What is it about?

Ferrierite is a porous material of great relevance in mineralogy, industry, and technology. Its structure was subject of a debate lasting several decades. Diffraction experiments suggested that ferrierite had straight bond angles at elevated temperatures. On the other hand, straight bonds are energetically unfavourable and should not exist in crystalline silicates at normal conditions. By studying this material with molecular dynamics at high temperature, we show that truly linear bond angles do not actually exist in ferrierite: the structure is flexible, and the angles can easily bend. Hence, at high temperature, ferrierite has straigth angles only on average. When viewed instantaneously, its symmetry is lower, and bending of the angles occurs extremely fast.

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Why is it important?

The flexibility of the apparently flat linkages of ferrierite here discovered might play an important role for the incorporation of molecules in its pores - a process which occurs in geological processes and industrial applications alike.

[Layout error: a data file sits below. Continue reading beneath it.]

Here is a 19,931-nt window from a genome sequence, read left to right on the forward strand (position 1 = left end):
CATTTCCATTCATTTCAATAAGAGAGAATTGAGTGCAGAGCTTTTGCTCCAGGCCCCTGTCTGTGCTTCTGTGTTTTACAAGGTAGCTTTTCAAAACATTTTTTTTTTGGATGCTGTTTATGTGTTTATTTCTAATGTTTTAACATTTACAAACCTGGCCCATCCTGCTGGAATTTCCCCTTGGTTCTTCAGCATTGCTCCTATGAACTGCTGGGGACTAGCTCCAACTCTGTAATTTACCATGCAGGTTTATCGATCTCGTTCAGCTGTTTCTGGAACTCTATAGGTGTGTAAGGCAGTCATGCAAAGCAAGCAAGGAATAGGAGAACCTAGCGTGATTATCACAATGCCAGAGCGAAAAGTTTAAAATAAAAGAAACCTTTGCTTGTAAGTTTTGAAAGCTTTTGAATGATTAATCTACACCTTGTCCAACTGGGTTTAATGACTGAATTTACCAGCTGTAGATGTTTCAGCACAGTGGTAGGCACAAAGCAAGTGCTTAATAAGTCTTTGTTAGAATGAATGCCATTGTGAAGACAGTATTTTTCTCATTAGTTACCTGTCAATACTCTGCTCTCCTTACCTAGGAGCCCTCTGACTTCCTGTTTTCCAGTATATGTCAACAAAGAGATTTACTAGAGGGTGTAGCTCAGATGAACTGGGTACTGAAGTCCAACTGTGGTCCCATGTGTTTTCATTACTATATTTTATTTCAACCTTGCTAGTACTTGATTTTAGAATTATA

In perspective, the flexibility of the flat bond angles of ferrierite and other zeolites might help us to better understand the transformations of silicate minerals under the elevated pressures and temperatures typical of Earth's mantle or extraterrestrial environments.

Gloria Tabacchi
university of insubria

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This page is a summary of: Computer modeling of apparently straight bond angles: The intriguing case of all-silica ferrierite, American Mineralogist, November 2019, Mineralogical Society of America, DOI: 10.2138/am-2019-6951.
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